About the Authors

Jacquelyn Humphrey is an Associate Professor in finance at the University of Queensland and is the Finance Discipline Convenor (Head of Department). She is one of Australia’s leading experts on sustainable finance, with a sustainable finance publication in a peer-reviewed journal in 2006 making her one of the first Australian researchers in the area. Since that time she has published extensively in sustainable finance, and she also has an active cross-disciplinary research agenda in sustainable business more broadly. She regularly works with industry partners and has led a number of contract research projects for the finance industry and written practitioner-focussed articles on sustainable finance. As a lecturer, Jacquelyn embeds sustainability into the finance and research courses she teaches, and also assists other finance colleagues to do so in their courses. Jacquelyn has extensive supervision experience, with PhD, MPhil and honours students who have written theses on topics related to sustainable finance.

Saphira Rekker is a Senior Lecturer in finance at the University of Queensland and has been a pioneer in the area of Climate Finance and Decarbonisation. She has published in the field-leading high-impact journals Nature Climate Change and Nature Communications, with her most recent work focusing on science-based Paris alignment pathways for companies and investors. Her work is of high practical relevance and she has been working with numerous industry and government organisations on assessing companies’ alignment with the Paris Agreement, including Norges Bank Investment Management, the European Union Sustainable Finance workstream, the Science Based Targets initiative, and the Australian Sustainable Finance Initiative’s Taxonomy team. Saphira also co-developed Australia’s first Carbon Literacy short course which has been recognised with multiple awards and is now used by universities across Australia.

Ella Henry is a Māori woman (Ngātikahu ki Whangaroa, Ngāti Kuri, Te Rārawa), a Professor of Entrepreneurship in the Faculty of Business Economics & Law, at Auckland University of Technology. Ella has an extensive background in research on Māori business and development, with a focus on Māori leadership, women, careers, entrepreneurship, sustainability and finance, and Kaupapa Māori research, as a unique paradigm for Māori Indigenous research ontology, epistemology, axiology and methodology.

Aaron Gilbert (Tainui-Waikato) is a Professor of Finance at Auckland University of Technology and one of the few Māori finance academics in New Zealand. He researches across a broad range of finance topics including culture and finance, socially responsible investing, and Indigenous finance.  Aaron has published a study, the only such study to our knowledge, on how Māori Asset Holding Institutions have integrated Tikanga and Mātauranga Māori into their investment practices and the limitations traditional (western) practices such as annual report disclosure makes on this integration. This is the first in an agenda exploring how Indigenous values can inform and perhaps better financial investment practices. Aaron has also supervised several students exploring the investment practices of Iwi investment entities. Aaron has also developed a course as part of a new Māori Indigenous Business Minor that will look to upskill Māori entrepreneurs in finance and accounting concepts within Te Ao Māori (a Māori worldview) as much as possible.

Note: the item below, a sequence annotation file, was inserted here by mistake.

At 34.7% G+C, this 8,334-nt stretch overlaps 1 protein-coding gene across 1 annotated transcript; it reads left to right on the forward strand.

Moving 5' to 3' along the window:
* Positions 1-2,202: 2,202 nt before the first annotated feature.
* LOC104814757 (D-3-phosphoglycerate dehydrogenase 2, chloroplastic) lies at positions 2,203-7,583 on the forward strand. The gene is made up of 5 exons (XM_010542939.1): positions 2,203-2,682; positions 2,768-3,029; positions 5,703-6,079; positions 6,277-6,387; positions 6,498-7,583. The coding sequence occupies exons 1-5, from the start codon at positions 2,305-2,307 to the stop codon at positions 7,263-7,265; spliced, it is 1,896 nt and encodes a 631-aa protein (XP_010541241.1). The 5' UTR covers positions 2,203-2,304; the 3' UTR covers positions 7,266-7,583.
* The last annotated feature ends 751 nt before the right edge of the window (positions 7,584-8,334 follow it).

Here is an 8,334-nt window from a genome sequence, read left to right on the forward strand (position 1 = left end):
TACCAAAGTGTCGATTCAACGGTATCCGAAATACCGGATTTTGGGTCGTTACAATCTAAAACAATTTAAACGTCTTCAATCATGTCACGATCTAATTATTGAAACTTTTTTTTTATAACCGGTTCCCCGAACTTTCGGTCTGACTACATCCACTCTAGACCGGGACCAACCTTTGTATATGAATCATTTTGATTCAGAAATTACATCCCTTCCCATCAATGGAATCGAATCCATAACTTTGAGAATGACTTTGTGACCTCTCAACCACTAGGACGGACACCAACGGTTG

Ayesha Scott is a Senior Lecturer in Finance at Auckland University of Technology. Ayesha pioneered the development of New Zealand’s first Social Impact for Finance course, a compulsory component of AUT Business School’s finance major, to explore the various ways in which financial market participants can help to address social problems, including socially responsible investing and financial inclusion. An interdisciplinary researcher, Ayesha’s research agenda spans banking ethics, consumer vulnerability, economic harm (economic and financial abuse), empirical finance, personal finance, and financial econometrics. Ayesha supervises post-graduate research students on a wide range of topics such as Iwi investment frameworks, consumer vulnerability in banking settings, socially responsible investment fund performance, healthy financial relationships, fraud and scams, and the readability of company disclosure. She is regularly asked to speak on these topics and her work has generated media interest within New Zealand and Australia.


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